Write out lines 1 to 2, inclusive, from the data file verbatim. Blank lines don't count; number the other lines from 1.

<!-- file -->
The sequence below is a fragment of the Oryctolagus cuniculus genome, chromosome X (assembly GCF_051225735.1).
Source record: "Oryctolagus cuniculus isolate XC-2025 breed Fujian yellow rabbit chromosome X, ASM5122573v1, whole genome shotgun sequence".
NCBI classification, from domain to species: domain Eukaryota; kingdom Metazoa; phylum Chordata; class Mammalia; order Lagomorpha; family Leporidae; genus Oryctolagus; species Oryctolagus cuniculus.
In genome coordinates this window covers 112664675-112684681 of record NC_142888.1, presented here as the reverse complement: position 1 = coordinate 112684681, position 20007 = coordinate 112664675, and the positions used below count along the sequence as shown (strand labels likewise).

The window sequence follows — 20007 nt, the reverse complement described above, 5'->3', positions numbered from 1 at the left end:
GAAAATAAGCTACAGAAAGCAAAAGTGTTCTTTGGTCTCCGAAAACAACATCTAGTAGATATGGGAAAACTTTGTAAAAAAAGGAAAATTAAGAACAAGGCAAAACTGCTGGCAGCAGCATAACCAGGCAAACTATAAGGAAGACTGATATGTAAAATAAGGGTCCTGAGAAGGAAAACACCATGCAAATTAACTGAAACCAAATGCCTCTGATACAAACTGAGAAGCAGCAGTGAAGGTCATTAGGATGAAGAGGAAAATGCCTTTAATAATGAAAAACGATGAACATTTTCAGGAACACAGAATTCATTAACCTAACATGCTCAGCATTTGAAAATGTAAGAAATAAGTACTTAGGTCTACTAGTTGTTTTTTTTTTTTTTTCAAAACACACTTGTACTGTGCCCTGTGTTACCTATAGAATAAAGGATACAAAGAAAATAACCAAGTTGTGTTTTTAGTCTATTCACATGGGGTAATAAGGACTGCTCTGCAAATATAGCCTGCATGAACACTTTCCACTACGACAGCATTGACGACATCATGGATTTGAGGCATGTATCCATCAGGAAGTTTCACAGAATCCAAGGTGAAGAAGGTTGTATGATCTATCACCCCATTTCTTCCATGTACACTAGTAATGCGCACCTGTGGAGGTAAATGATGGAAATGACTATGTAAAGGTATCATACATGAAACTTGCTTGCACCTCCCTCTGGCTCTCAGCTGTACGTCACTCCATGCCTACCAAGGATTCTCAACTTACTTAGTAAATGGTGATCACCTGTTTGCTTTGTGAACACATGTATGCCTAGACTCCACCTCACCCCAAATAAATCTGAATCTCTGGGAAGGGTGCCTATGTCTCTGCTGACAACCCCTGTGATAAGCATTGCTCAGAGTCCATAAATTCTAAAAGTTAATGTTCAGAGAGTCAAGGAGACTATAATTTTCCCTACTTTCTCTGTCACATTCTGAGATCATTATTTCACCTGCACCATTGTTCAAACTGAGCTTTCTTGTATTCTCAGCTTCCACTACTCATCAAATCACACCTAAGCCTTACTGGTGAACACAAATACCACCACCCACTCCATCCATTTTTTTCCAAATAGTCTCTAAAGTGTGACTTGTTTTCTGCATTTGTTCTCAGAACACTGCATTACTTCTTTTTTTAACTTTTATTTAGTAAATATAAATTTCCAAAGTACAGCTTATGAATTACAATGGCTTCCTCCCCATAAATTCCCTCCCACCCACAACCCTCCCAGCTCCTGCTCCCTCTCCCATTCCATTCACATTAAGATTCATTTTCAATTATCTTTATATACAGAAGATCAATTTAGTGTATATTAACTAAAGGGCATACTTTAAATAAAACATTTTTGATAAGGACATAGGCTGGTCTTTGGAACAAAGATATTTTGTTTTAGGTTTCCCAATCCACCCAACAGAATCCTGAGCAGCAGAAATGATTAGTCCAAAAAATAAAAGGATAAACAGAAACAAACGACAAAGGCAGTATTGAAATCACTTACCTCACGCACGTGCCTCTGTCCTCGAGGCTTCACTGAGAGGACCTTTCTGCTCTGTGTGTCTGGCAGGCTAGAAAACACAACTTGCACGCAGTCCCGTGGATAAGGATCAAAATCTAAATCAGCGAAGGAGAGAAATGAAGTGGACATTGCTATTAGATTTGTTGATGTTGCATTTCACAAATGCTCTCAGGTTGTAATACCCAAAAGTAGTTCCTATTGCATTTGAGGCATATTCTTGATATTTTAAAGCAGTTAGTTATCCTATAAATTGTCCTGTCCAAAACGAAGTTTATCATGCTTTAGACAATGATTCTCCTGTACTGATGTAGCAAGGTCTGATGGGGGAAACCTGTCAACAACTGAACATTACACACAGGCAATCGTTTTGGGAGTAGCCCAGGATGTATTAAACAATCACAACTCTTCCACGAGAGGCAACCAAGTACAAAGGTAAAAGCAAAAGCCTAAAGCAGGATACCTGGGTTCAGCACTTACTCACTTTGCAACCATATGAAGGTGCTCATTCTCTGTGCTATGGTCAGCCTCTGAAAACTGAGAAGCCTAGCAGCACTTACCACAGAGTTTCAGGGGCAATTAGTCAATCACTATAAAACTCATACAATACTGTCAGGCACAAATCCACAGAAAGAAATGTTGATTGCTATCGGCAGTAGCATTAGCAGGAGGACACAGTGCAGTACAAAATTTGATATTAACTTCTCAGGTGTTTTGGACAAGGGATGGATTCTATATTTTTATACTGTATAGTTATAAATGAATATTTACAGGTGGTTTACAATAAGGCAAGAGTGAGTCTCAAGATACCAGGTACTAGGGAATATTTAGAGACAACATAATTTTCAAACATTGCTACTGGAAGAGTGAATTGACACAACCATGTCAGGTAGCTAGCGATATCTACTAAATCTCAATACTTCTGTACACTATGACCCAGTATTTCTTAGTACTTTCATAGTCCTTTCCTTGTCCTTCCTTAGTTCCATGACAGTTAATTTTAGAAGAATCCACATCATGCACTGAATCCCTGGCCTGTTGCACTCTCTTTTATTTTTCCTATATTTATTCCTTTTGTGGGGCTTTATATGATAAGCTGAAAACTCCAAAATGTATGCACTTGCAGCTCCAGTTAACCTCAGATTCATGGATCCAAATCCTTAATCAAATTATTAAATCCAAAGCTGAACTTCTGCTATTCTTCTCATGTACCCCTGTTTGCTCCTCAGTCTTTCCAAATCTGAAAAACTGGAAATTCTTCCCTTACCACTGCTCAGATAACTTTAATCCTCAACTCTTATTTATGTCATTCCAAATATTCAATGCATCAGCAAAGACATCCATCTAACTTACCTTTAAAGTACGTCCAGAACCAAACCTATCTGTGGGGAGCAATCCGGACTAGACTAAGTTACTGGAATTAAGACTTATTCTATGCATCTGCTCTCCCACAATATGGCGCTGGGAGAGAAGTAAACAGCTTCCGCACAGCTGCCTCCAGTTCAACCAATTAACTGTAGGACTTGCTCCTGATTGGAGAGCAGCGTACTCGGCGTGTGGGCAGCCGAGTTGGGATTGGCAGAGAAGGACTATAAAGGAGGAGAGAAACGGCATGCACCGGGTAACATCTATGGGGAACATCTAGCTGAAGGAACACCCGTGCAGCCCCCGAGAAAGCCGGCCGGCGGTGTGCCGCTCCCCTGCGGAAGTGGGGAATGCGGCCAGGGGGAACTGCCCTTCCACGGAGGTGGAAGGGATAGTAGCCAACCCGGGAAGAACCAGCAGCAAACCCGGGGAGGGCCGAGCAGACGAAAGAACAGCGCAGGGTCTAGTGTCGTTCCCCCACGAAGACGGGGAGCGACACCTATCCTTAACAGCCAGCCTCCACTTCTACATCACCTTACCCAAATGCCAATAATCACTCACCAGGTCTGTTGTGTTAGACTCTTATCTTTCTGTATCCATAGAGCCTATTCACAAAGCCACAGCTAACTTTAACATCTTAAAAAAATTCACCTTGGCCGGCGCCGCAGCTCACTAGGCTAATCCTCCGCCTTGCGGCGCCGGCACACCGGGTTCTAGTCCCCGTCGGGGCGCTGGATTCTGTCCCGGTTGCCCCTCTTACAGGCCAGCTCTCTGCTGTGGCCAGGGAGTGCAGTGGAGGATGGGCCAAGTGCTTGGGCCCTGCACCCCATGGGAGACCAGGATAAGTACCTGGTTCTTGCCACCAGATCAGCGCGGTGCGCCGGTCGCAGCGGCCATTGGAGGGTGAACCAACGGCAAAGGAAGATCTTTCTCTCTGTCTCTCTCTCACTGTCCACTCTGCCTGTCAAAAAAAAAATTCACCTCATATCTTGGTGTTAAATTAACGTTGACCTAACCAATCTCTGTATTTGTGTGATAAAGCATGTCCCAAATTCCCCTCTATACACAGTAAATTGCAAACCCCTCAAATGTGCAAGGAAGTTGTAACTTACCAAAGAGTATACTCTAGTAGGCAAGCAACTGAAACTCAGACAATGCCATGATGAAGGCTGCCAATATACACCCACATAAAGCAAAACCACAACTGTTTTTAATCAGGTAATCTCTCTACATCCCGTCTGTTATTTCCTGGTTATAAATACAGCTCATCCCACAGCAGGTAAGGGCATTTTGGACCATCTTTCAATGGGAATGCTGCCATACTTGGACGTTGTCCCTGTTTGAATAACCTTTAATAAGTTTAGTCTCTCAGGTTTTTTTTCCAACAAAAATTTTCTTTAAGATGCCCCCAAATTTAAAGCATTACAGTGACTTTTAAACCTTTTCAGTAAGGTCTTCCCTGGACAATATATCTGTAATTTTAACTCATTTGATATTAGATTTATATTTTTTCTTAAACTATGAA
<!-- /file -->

The sequence below is a fragment of the Oryctolagus cuniculus genome, chromosome X (assembly GCF_051225735.1).
Source record: "Oryctolagus cuniculus isolate XC-2025 breed Fujian yellow rabbit chromosome X, ASM5122573v1, whole genome shotgun sequence".